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Yuri’s Night

Yuri’s Night – Monday, April 12, 2010

We’re gearing up for an exciting new event – a celebration of the first human in space. Yuri’s Night is a worldwide celebration of space exploration, with over 175 parties in more than 50 countries on 7 continents. Winnipeg is party #121 this year.


Yuri’s’ Night is an interesting blend of science, art, music, and party. We’re going to have some presentations by scientists, astronomers, and engineers, and a big group discussion on the future of spaceflight. We’re also going to have DJs and live PA’s filling the planetarium star theatre with music, and some cool space-based video projections on the dome. There will be a meteorite petting zoo where you can touch actual rocks from space, and a space-themed costume contest, with a real meteorite as the grand prize! The event also features a sneak preview of a brand-new video game being developed for NASA by Project Whitecard, a Winnipeg-based serious gaming company – some cutting edge space stuff from right here in our home town. The event will have a cash bar as well, making the event an 18+ event. (We plan to make the event accessible to all ages next year, which will be the 50th anniversary of Yuri’s flight and a Big Deal here at the Museum.)

Details can be found on The Museum’s Facebook page – if you’re not on Facebook, head to www.facebook.com , join up and search for “The Manitoba Museum” group.

Upcoming sky events: you can still catch Mercury this week in the early evening, right after sunset. Go outside as soon as the sun goes down and face west. The brilliant white object close to the horizon is the planet Venus; that’s the easy one. Now look a bit to the right and slightly down for a much fainter “star” in the twilight glow. That’s Mercury, closest planet to the sun. You only have a few more days to catch it, since Mercury’s orbit will carry it lower each night, and it will disappear into the sun’s glare by the middle of next week.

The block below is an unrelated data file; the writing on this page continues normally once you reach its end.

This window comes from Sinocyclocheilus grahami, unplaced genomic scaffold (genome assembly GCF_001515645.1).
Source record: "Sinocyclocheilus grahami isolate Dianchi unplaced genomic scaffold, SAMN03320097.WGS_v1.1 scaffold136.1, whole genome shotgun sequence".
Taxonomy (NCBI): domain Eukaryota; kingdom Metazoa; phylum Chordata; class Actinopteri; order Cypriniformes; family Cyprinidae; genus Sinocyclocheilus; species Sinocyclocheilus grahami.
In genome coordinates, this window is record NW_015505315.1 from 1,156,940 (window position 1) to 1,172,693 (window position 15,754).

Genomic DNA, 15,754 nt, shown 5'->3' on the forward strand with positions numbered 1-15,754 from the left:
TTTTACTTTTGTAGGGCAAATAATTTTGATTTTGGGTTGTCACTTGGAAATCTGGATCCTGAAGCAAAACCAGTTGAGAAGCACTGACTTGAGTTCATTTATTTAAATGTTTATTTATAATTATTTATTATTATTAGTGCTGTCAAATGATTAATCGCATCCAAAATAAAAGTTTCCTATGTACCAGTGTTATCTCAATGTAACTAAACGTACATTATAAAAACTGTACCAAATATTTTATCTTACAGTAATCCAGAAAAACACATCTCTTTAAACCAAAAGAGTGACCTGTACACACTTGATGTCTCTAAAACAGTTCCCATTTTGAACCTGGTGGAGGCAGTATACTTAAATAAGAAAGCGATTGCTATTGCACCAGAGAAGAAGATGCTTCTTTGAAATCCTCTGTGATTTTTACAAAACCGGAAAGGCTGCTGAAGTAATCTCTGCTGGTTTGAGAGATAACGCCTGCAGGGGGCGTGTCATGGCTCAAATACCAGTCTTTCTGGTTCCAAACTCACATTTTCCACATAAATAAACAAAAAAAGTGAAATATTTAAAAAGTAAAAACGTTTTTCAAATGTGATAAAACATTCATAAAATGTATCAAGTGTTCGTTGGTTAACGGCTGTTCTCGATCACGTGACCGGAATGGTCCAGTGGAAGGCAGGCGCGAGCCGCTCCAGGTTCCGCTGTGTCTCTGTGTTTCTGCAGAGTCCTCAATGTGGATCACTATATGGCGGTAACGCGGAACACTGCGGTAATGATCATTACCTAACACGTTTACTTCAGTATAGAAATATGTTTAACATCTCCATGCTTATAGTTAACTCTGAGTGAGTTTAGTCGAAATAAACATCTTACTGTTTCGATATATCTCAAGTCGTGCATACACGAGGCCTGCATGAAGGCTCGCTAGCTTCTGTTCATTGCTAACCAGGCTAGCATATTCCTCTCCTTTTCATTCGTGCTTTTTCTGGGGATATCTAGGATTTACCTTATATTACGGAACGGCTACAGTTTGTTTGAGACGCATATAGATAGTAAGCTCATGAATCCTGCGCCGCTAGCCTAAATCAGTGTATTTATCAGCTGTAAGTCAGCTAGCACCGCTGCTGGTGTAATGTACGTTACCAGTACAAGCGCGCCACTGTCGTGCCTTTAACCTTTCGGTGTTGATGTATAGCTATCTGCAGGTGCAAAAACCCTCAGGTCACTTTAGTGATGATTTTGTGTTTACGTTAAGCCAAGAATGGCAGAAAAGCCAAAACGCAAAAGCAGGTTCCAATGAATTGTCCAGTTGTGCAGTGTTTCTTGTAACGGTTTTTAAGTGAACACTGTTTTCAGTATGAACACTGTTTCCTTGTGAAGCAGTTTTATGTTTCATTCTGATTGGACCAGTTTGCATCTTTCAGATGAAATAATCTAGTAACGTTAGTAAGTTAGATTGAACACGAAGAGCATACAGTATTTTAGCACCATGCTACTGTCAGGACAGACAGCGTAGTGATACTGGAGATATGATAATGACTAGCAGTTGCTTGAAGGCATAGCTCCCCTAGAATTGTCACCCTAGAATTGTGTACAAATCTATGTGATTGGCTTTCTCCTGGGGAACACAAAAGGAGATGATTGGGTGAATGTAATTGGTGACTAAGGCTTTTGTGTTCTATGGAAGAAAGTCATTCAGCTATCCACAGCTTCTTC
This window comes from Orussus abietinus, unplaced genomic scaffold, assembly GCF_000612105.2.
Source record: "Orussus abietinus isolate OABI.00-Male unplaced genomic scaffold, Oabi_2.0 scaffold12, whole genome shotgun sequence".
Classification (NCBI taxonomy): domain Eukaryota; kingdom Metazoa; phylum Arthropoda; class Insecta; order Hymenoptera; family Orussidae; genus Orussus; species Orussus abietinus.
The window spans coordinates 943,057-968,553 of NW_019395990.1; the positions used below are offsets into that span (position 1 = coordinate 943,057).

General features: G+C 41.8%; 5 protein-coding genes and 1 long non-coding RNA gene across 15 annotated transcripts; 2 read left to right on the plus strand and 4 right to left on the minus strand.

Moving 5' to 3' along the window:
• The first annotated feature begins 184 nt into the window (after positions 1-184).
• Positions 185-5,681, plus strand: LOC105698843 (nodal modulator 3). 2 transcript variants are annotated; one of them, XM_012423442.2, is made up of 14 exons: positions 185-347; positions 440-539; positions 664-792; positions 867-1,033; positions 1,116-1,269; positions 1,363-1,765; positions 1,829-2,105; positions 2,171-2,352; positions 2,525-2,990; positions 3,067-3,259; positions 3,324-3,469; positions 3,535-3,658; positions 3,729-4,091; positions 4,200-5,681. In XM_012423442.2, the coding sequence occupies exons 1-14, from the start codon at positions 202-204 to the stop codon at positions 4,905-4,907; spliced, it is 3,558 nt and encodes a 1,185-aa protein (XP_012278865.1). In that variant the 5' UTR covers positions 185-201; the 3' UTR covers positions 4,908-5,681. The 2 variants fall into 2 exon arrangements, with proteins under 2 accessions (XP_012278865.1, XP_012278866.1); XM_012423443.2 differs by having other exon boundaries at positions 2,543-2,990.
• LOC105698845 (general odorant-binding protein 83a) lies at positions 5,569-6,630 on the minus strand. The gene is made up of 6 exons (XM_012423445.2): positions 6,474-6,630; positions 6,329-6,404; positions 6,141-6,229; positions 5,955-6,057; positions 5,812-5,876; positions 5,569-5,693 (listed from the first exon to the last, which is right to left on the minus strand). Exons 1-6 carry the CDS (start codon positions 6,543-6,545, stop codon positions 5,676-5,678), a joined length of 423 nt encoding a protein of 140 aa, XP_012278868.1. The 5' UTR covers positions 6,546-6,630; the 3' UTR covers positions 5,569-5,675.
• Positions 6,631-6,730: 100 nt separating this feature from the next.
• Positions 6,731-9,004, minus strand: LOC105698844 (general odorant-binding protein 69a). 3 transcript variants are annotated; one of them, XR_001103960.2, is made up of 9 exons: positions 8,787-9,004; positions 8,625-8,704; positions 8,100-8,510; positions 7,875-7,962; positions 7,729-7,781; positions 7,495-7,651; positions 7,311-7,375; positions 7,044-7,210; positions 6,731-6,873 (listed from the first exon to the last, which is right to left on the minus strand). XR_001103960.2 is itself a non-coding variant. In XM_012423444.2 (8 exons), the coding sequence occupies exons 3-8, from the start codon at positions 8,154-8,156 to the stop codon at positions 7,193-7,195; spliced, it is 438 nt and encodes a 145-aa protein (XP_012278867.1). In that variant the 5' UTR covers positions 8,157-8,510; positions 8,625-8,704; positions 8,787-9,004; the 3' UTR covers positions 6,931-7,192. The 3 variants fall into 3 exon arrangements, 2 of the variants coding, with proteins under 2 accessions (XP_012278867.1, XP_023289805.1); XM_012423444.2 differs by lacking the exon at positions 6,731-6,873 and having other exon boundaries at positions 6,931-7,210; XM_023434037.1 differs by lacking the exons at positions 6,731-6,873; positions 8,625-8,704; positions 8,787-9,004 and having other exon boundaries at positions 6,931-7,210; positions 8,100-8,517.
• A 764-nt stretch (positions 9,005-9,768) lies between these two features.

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Scott Young

Manager of Science Communications and Visitor Experiences

“Scott is the Planetarium Astronomer at the Manitoba Museum, developing astronomy and science programs. He has been an informal science educator for thirty years, working in the planetarium and science centre field both at The Manitoba Museum and also at the Alice G. Wallace Planetarium in Fitchburg, Massachusetts. Scott is an active amateur astronomer and a past-President of the Royal Astronomical Society of Canada.”